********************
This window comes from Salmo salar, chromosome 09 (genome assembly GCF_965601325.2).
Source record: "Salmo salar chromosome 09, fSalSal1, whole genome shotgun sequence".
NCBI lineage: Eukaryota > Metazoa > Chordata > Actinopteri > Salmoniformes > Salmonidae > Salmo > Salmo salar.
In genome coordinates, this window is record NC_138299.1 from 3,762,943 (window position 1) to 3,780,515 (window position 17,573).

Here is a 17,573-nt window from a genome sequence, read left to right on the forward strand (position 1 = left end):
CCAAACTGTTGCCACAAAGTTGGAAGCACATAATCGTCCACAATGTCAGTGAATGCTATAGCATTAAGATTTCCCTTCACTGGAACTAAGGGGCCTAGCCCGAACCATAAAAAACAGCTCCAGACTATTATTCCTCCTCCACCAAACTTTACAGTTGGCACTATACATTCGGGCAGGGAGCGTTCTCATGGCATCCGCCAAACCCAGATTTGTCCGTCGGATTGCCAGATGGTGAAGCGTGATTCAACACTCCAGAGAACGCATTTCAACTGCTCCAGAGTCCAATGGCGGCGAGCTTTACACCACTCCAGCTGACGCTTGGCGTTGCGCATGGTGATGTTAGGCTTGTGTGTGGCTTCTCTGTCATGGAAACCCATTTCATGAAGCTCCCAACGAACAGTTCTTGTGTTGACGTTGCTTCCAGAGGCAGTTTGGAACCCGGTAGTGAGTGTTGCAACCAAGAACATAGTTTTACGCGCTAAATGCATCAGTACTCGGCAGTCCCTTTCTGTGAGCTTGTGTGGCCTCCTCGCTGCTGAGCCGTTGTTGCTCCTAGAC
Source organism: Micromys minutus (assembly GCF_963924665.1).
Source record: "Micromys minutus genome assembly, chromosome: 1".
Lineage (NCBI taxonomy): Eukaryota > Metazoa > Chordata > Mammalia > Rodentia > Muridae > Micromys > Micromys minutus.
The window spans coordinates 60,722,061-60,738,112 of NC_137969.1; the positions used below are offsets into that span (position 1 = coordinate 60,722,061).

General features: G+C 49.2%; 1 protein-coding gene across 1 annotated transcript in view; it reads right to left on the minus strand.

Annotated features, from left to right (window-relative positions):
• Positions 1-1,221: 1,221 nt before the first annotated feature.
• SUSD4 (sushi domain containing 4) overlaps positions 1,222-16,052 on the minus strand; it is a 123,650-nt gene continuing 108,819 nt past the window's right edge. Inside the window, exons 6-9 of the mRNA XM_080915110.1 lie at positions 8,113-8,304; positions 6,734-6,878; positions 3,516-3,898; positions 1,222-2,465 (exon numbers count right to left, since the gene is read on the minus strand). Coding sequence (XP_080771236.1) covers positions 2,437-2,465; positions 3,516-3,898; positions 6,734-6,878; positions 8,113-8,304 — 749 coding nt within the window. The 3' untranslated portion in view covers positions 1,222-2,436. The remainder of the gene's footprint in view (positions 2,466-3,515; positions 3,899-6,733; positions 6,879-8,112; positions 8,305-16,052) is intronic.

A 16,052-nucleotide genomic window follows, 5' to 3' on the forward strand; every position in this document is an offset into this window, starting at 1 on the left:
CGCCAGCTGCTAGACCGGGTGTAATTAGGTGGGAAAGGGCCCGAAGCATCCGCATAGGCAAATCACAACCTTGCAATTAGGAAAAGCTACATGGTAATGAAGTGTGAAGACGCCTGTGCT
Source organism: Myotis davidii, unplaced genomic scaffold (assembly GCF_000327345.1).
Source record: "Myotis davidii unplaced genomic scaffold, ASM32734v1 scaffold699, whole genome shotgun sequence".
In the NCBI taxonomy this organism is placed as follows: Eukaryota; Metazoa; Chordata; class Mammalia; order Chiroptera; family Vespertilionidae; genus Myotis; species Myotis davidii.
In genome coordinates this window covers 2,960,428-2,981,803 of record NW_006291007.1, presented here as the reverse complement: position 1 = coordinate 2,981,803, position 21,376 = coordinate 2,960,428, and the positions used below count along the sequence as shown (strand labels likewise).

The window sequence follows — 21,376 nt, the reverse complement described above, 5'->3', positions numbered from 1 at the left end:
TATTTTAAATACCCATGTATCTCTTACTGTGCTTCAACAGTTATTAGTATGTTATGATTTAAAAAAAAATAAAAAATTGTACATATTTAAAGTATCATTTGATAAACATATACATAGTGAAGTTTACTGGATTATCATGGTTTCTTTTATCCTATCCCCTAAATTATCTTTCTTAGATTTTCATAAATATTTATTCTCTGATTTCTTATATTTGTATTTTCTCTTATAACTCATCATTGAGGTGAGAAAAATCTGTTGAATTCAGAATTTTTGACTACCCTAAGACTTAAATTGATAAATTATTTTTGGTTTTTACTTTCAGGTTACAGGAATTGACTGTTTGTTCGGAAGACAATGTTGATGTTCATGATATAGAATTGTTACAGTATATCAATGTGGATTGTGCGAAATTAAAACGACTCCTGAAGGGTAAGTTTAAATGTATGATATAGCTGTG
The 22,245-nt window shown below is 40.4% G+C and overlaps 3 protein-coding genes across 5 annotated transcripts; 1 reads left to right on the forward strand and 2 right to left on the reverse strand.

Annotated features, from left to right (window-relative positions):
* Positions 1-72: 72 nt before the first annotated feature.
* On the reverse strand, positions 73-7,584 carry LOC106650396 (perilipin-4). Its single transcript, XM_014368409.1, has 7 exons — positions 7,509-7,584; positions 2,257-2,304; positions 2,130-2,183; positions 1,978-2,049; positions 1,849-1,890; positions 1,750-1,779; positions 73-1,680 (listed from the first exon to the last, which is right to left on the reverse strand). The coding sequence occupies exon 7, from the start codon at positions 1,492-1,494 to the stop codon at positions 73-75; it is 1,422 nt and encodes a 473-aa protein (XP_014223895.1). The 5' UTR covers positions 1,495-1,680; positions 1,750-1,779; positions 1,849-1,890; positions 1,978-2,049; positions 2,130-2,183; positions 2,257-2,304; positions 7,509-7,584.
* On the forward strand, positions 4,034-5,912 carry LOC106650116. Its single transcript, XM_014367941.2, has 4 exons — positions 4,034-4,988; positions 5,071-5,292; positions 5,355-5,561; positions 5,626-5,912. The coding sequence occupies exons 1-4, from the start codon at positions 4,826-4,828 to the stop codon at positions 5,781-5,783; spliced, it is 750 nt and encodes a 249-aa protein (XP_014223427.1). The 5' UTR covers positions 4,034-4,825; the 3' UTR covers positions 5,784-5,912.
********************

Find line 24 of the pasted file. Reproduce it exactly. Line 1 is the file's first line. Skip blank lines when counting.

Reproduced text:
Annotated features, from left to right (window-relative positions):